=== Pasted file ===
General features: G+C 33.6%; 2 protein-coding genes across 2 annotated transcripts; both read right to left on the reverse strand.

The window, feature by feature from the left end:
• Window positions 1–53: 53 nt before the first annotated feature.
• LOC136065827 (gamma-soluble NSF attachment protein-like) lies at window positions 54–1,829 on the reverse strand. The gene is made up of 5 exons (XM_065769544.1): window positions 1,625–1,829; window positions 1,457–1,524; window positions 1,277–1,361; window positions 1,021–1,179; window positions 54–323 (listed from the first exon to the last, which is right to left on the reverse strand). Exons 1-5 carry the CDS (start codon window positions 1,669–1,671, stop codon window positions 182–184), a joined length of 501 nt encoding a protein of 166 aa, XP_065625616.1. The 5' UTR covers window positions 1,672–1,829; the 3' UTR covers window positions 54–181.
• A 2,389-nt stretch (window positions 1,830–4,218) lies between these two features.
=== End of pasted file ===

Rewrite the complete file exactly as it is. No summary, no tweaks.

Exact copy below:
General features: G+C 33.6%; 2 protein-coding genes across 2 annotated transcripts; both read right to left on the reverse strand.

The window, feature by feature from the left end:
• Window positions 1–53: 53 nt before the first annotated feature.
• LOC136065827 (gamma-soluble NSF attachment protein-like) lies at window positions 54–1,829 on the reverse strand. The gene is made up of 5 exons (XM_065769544.1): window positions 1,625–1,829; window positions 1,457–1,524; window positions 1,277–1,361; window positions 1,021–1,179; window positions 54–323 (listed from the first exon to the last, which is right to left on the reverse strand). Exons 1-5 carry the CDS (start codon window positions 1,669–1,671, stop codon window positions 182–184), a joined length of 501 nt encoding a protein of 166 aa, XP_065625616.1. The 5' UTR covers window positions 1,672–1,829; the 3' UTR covers window positions 54–181.
• A 2,389-nt stretch (window positions 1,830–4,218) lies between these two features.